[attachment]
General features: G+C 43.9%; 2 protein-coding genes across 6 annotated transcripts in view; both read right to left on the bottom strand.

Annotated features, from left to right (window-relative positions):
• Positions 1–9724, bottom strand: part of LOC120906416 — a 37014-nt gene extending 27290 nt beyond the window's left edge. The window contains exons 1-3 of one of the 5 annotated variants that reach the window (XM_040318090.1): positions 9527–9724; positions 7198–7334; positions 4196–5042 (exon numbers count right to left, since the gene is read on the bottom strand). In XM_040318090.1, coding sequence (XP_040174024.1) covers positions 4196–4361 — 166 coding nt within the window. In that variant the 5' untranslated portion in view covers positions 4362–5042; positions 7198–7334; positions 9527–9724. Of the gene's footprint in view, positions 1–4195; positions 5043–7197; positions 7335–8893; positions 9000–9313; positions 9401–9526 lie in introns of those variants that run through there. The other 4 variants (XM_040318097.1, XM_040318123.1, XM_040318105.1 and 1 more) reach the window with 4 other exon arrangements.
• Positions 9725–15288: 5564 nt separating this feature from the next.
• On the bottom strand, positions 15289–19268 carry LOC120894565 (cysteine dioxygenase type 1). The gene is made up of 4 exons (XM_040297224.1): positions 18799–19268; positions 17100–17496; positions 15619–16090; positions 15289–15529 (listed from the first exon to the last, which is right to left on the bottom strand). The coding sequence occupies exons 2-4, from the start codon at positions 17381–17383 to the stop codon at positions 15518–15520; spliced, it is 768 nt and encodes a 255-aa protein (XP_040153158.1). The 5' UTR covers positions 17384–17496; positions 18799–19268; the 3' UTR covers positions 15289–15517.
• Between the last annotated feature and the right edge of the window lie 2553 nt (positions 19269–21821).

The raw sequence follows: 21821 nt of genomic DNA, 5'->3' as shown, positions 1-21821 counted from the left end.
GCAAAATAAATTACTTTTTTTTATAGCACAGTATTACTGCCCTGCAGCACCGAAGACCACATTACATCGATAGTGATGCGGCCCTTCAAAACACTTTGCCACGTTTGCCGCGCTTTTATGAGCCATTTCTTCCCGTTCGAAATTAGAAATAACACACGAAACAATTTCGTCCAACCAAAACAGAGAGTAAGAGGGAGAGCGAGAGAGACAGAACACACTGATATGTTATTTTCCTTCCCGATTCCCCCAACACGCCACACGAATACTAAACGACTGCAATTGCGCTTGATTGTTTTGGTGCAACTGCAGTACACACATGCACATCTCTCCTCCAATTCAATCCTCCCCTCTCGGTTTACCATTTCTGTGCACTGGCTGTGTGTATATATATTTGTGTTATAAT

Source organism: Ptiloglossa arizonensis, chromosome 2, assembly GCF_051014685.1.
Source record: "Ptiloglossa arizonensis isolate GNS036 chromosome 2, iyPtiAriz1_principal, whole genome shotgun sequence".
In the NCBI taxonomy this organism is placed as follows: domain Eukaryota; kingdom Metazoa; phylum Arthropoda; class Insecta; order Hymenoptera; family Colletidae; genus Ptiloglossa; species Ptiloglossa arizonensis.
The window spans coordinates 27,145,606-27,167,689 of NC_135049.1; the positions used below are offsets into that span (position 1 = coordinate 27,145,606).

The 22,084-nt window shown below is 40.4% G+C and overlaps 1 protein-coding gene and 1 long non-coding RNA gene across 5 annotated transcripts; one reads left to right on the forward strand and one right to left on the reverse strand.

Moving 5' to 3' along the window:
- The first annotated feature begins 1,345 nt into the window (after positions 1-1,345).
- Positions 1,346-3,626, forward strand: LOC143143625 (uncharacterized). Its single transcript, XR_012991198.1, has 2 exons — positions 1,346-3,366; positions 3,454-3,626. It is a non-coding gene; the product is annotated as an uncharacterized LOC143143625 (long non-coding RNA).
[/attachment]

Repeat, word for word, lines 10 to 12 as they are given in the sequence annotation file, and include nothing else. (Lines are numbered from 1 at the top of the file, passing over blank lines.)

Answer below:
Source record: "Ptiloglossa arizonensis isolate GNS036 chromosome 2, iyPtiAriz1_principal, whole genome shotgun sequence".
In the NCBI taxonomy this organism is placed as follows: domain Eukaryota; kingdom Metazoa; phylum Arthropoda; class Insecta; order Hymenoptera; family Colletidae; genus Ptiloglossa; species Ptiloglossa arizonensis.
The window spans coordinates 27,145,606-27,167,689 of NC_135049.1; the positions used below are offsets into that span (position 1 = coordinate 27,145,606).